The aim of the current study was to investigate the effect of amblyopia on RNFLT, macular thickness, and ganglion cell complex (GCC) thickness by comparing amblyopic OCT measurements with normal values of fellow eye. This issue may help to update OCT normative database by taking into consideration different eye conditions, which may help to avoid both overdiagnosis and misdiagnosis of early glaucoma, as the RNFL is considered a very sensitive indicator of early glaucoma preceding other detectable structural and functional glaucomatous changes.


  Patients and methods Top


This prospective study was performed at the Department of Ophthalmology, at Menoufia University Hospital, and Tiba Ophthalmic Center, Shebin-Alkom, on 76 patients aged between 18 and 40 years with unilateral amblyopia who presented to the outpatient clinic for examination.

In this study, amblyopia was diagnosed if there was missing of two or more lines of Landolt’s chart. So the patient with BCVA less than or equal to 6/12 was considered amblyopic provided that there was no ocular pathology.

Exclusion criteria included evidence of ocular pathology such as poor clarity of refracting media including corneal opacity, cataract, and vitreous hemorrhage; posterior segment diseases ‘retinal and optic disc diseases including glaucoma and intraocular tumors’; medical systemic disorders, such as diabetes mellitus, hypertension, and vascular disorders affecting the retina; very high degrees of refractive errors; active external eye diseases including corneal disorders and history of trauma; or previous ophthalmic surgery.

The study was approved by the Ethical Committee of the Faculty of Medicine, Menoufia University. An informed consent was signed by all participants before being enrolled in the study.

All patients underwent detailed ophthalmologic and fundoscopic examination by slit-lamp biomicroscopy, intraocular pressure measurement by applanation tonometery, visual acuity measurement by Landolt’s chart and refractive error measurement by autorefractometer using cycloplegic refraction by instillation of cyclopentolate 1% eye drops.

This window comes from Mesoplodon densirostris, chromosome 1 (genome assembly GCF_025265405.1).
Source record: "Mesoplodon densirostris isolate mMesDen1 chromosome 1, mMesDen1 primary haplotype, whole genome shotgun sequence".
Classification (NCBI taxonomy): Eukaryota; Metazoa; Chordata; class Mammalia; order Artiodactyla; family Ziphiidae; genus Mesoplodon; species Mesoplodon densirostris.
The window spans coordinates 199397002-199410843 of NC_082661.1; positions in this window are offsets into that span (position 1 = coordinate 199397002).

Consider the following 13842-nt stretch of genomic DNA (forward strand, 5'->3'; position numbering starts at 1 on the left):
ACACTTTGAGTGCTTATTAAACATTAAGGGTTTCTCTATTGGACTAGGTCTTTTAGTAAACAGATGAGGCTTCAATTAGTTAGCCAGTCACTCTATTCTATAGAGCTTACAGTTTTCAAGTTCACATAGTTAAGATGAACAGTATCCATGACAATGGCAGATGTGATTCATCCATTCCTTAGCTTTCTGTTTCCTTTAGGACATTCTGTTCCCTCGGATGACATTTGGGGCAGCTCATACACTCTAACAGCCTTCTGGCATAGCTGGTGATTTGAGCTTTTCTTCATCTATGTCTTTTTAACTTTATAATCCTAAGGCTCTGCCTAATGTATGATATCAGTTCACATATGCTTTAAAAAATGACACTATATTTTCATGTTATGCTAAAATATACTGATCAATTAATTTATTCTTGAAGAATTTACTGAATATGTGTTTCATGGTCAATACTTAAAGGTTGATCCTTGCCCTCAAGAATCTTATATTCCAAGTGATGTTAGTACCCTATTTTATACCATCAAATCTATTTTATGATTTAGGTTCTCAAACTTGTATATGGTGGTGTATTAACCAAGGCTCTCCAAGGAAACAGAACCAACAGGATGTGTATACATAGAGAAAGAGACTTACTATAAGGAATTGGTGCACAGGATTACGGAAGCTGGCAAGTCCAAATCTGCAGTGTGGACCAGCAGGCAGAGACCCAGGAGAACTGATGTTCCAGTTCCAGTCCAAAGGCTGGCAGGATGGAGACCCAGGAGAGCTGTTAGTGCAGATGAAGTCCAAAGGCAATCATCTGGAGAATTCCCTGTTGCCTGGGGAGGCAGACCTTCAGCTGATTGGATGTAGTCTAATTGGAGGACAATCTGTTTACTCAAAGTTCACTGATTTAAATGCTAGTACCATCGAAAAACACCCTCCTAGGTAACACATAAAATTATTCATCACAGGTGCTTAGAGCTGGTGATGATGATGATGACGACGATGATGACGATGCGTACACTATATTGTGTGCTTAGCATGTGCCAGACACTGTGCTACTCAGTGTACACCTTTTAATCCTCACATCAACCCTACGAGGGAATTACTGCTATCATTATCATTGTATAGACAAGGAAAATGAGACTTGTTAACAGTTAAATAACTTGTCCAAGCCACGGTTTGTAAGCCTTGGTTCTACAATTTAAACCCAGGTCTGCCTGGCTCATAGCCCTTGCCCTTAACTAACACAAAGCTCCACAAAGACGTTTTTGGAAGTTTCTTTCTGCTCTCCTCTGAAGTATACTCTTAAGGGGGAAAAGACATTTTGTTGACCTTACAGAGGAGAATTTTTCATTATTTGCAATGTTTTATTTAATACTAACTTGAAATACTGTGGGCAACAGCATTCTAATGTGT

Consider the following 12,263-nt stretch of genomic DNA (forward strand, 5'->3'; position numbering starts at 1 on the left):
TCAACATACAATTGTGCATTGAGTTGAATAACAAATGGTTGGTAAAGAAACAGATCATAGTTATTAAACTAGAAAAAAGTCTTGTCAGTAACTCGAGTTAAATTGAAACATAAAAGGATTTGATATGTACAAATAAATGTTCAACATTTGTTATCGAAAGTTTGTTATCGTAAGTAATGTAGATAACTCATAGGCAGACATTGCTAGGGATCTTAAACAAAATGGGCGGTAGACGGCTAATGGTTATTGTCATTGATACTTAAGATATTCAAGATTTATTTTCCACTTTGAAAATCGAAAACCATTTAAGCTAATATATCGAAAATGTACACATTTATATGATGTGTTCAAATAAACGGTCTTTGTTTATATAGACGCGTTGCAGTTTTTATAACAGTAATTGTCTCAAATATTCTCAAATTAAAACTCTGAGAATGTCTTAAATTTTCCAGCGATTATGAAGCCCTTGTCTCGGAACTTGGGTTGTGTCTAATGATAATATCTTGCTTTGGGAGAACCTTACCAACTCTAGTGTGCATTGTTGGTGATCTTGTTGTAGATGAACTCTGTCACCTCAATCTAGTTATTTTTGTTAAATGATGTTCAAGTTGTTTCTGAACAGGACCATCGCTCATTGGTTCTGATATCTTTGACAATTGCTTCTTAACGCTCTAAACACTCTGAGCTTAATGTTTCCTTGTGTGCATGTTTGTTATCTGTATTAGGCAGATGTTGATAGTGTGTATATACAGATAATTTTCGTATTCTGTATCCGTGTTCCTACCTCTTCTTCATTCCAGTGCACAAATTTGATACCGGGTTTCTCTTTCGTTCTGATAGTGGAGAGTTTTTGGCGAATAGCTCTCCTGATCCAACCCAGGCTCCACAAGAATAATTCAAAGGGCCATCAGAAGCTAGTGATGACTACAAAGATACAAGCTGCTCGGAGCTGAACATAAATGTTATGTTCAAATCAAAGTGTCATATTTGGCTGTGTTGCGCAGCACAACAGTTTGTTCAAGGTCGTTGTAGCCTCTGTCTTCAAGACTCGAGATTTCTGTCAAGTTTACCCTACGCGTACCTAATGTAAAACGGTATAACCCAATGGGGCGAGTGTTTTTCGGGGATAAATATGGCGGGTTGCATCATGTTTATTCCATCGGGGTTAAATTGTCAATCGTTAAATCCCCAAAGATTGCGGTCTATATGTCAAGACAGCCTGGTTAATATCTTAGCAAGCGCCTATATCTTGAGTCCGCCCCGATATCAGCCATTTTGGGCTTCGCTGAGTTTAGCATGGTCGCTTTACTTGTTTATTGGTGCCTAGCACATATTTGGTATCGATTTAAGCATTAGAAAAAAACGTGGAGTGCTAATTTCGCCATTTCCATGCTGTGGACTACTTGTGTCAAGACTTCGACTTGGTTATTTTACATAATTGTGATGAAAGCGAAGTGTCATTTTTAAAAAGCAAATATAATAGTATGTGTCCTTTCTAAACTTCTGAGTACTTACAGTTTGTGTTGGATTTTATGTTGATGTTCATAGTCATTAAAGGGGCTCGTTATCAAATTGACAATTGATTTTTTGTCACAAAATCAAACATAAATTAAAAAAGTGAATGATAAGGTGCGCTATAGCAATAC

The spectral domain OCT Cirrus (Cirrus-5000 OCT; Zeiss Corporation, Oberkochen, Germany) was used to measure the RNFLT and macular thickness.

RNFL was assessed by obtaining average thickness of the RNFL (mean RNFLT). Macular thickness was assessed by obtaining three parameters: central macular thickness (CMT), average macular thickness, and thickness of the ganglion cell layer and inner plexiform layer ‘GCC’ ([Figure 1],[Figure 2],[Figure 3],[Figure 4],[Figure 5],[Figure 6],[Figure 7]). Cirrus normative database matched the average anatomic age and ethnical diversity values and obtained clearance from the United States Food and Drug Administration [8].
Figure 1 Horizontal B-scan of the macula.

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Figure 2 Early treatment diabetic retinopathy study (ETDRS) grid is automatically centered on the fovea with fovea finder. Retinal thickness values from internal limiting membrane to retinal pigment epithelium in microns are compared with normative data.

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Figure 3 Macular parameters compared with normative data.

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Figure 4 Ganglion cell analysis: sector maps dividing the elliptical annulus of the thickness map into six regions. Values are compared with normative data and expressed in thickness table showing average and minimum values compared with normative data.

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Figure 5 Extracted horizontal tomogram.

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Figure 6 Key parameters compared with normative data are displayed in a table format.

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Figure 7 Retinal nerve fiber layer thickness maps.

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Measurements were taken by macular cube 512×128 scan to express both the macula and GCC prints, and optic disc cube 200×200 scan expressing RNFL and optic nerve head analysis print [9] ([Figure 1],[Figure 2],[Figure 3],[Figure 4],[Figure 5],[Figure 6],[Figure 7]). Any signal strength less than 5/10 was excluded.

Statistical analysis

Results were collected, tabulated, and statistically analyzed by an IBM compatible personal computer with SPSS statistical package (Released 2015, IBM SPSS statistics for Windows, version 23.0; SPSS Inc., Armonk, New York, USA).